TAMPA — The coach bus lurched to a halt, its fourth- and fifth-grade riders suddenly at the windows, cameras in hand.
Up rose Evangeline R. Best, clad in a black "I ♥ East Tampa" T-shirt, thrusting her arm toward the window, the bus, microphone in hand. "This," she said, "is what I'm talking about."
Best was pointing to a heap of old mattresses and sofas dumped by the side of a road near Williams Park in East Tampa. Illegal dumping, a hindrance to redevelopment that the children had been warned to look for minutes earlier. The students grimaced.
"You hear me use the word redevelop," said Best, chairwoman of the East Tampa Community Revitalization Partnership. "What we're trying to do is make East Tampa look better … and we need your help."
It was Tuesday morning, and 30 students from a summer program at Potter Elementary in East Tampa were on a guided tour of their own lower-income neighborhood. A tour of Midtown in St. Petersburg, which community activists here see as something of a model for rejuvenating East Tampa, followed two days later.
Each student came prepared with a disposable camera and a simple mission: to help come up with ideas on how to bring positive change to their community and to learn something about it in the process.
That ended up being easy. The hard part? Not using all their film in the first hour.
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The summer program, named the Connect 4Success Project, focuses on contextual learning, such as having a businessperson teach a math lesson or, in this case, going on a bus trip around Tampa rather than just reading about it.
Valerie H. Goddard, the program's director, said she hopes to expand the scope of the project next school year. Principal Tracye Brown said she is on board.
"A lot of time, the boys and girls are in the community, but they're not a part of the community," Brown said. "We want very much to be a part of the community, and these are the first steps toward making that a reality."
The six-week program culminated in this week's trips, from which the students will select their favorite photographs and then write an essay about them for their final project.
So on Tuesday, the students received their disposable cameras and got to work. They could be persuaded to sit quietly and walk in a single-file line when disembarking, but of all the rules they had to follow, one that posed a frequent problem.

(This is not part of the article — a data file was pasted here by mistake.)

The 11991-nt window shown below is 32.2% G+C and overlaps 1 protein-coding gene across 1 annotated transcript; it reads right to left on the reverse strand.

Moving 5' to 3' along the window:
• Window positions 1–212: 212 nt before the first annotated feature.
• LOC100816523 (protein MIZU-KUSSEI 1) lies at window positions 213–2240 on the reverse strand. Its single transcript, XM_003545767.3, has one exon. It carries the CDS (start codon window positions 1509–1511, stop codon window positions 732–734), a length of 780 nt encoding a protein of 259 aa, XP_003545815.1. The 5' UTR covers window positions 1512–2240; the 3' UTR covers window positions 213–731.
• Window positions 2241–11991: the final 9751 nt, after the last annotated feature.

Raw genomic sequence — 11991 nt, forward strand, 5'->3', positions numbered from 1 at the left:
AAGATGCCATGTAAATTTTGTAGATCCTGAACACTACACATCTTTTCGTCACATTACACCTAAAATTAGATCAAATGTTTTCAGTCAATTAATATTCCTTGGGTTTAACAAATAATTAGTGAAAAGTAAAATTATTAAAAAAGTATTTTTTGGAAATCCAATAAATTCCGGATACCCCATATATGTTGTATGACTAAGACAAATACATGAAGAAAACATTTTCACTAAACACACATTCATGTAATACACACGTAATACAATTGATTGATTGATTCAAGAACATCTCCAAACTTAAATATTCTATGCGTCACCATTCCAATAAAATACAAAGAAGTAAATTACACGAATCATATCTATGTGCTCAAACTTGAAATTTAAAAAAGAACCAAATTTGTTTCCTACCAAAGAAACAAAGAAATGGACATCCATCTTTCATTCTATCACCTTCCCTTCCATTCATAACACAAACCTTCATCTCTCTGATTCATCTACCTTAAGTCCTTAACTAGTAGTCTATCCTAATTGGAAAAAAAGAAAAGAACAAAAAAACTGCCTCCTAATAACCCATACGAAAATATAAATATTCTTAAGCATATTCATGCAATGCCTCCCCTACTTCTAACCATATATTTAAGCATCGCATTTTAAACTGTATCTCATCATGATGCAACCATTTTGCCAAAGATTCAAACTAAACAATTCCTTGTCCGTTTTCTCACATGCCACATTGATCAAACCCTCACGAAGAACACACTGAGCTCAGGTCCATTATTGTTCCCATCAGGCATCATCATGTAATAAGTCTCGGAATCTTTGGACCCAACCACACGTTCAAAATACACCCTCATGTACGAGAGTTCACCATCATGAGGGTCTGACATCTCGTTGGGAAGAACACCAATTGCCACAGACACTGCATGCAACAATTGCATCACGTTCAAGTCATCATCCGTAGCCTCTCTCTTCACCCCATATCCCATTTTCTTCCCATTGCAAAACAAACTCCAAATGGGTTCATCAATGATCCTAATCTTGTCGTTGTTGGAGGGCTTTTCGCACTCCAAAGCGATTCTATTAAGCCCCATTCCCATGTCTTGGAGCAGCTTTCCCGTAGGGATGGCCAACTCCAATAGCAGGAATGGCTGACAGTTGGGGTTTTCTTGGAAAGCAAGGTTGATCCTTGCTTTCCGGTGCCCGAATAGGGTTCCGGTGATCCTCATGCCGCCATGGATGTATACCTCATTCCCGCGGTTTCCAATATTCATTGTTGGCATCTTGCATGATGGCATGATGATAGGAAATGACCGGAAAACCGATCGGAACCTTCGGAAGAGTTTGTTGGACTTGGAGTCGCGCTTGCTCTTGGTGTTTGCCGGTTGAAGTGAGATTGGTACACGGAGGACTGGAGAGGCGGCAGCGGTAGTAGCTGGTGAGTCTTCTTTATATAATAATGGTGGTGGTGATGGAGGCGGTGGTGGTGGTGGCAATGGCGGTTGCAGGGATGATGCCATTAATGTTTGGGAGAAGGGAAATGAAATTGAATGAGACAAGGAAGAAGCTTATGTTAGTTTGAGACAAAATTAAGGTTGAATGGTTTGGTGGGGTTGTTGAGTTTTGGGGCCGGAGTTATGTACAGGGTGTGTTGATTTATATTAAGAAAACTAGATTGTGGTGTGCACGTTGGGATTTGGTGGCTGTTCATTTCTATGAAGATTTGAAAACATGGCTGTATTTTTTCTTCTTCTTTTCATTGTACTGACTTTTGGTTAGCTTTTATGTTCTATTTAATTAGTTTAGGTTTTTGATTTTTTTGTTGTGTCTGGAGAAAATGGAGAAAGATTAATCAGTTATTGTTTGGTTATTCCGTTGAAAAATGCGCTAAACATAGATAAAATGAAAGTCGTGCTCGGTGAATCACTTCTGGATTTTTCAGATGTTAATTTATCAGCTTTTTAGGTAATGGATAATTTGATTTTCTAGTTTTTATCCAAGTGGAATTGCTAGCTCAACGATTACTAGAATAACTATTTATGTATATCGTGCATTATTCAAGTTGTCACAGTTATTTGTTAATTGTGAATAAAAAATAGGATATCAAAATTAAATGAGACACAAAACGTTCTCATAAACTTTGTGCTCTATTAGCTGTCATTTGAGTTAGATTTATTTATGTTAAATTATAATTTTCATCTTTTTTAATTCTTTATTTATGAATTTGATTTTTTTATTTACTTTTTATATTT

"Two pictures per stop," their teacher, Emily White, said.
"If you guys go picture-crazy, we're not going to have any left to take!"
The students had much to photograph. In their own neighborhood, they saw the good (a restored retention pond with a scenic walking path and a new police substation), the bad (abandoned storefronts and rusted car lots) and the ugly (the pile of sofas and debris).
For some of the students, it was eye-opening. "Even though I live in East Tampa, I really don't get to see every part of it," said Mahogany Coy, 10, a fifth-grader.
The fledgling photographer didn't mind two days on the road, either. "It is so fun," she said.
"Like paparazzi!" added her classmate, Demetrick Green, 10. "It's a great way to learn."
Coy agreed. "It's much better than just sitting in a classroom with paper and pencil," she said.
But it was more than a mere field trip, a fun way to spend a few summer days.
"This is your neighborhood," White told them. "It's time to take ownership of it."
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The trip continued Thursday in St. Petersburg's Midtown neighborhood, a major focus of redevelopment in the city. It was exciting for another reason, too: No fewer than 11 students said they could not recall having ever visited St. Petersburg.
There, they posed for pictures while touring a resplendent public garden and a historic theater restored as an arts institute. At an old train station transformed as the St. Petersburg Clay Co., they marveled at a pottery demonstration.
The photographs ceased only when the film ran out.
Back in Tampa on Friday, the students brainstormed, discussing a simple question: What can we bring back here?
It's a matter they wouldn't have thought to consider a week ago.
"Now they're proud of where they live," Goddard said. "They have a sense of belonging, and that's important for them to see hope and a future."
In interviews, the students said they liked Midtown's neat appearance — with uniform landscaping and fresh coats of paint — and its kid-friendly vibe. Back home, they suggested cleaning up the streets and building more parks, hiring more police and cracking down on crime.
Jordan Meeks, 10, a fifth-grader, said it gave him hope for his own neighborhood.
"East Tampa is almost there," he said.
Thomas Kaplan can be reached at (813) 226-3404 or email@example.com.